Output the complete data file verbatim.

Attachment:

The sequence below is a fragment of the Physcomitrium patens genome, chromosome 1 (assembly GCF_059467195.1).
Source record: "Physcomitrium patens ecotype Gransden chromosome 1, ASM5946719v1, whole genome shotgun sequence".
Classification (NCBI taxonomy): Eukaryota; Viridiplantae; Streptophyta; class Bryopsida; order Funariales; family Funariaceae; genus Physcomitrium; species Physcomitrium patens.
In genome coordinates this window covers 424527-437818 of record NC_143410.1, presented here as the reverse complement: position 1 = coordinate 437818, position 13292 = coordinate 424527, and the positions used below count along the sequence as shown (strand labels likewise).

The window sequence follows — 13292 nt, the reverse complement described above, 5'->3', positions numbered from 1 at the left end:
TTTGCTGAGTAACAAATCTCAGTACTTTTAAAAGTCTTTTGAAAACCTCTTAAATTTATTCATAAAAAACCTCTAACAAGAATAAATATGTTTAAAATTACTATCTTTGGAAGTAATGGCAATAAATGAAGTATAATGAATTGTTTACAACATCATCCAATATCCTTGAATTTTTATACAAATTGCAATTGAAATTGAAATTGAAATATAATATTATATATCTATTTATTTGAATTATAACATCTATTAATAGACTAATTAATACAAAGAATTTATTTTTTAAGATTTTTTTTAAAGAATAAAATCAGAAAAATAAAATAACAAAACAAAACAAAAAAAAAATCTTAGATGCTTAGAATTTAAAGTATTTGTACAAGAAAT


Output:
The sequence below is a fragment of the Physcomitrium patens genome, chromosome 1 (assembly GCF_059467195.1).
Source record: "Physcomitrium patens ecotype Gransden chromosome 1, ASM5946719v1, whole genome shotgun sequence".
Classification (NCBI taxonomy): Eukaryota; Viridiplantae; Streptophyta; class Bryopsida; order Funariales; family Funariaceae; genus Physcomitrium; species Physcomitrium patens.
In genome coordinates this window covers 424527-437818 of record NC_143410.1, presented here as the reverse complement: position 1 = coordinate 437818, position 13292 = coordinate 424527, and the positions used below count along the sequence as shown (strand labels likewise).

The window sequence follows — 13292 nt, the reverse complement described above, 5'->3', positions numbered from 1 at the left end:
TTTGCTGAGTAACAAATCTCAGTACTTTTAAAAGTCTTTTGAAAACCTCTTAAATTTATTCATAAAAAACCTCTAACAAGAATAAATATGTTTAAAATTACTATCTTTGGAAGTAATGGCAATAAATGAAGTATAATGAATTGTTTACAACATCATCCAATATCCTTGAATTTTTATACAAATTGCAATTGAAATTGAAATTGAAATATAATATTATATATCTATTTATTTGAATTATAACATCTATTAATAGACTAATTAATACAAAGAATTTATTTTTTAAGATTTTTTTTAAAGAATAAAATCAGAAAAATAAAATAACAAAACAAAACAAAAAAAAAATCTTAGATGCTTAGAATTTAAAGTATTTGTACAAGAAAT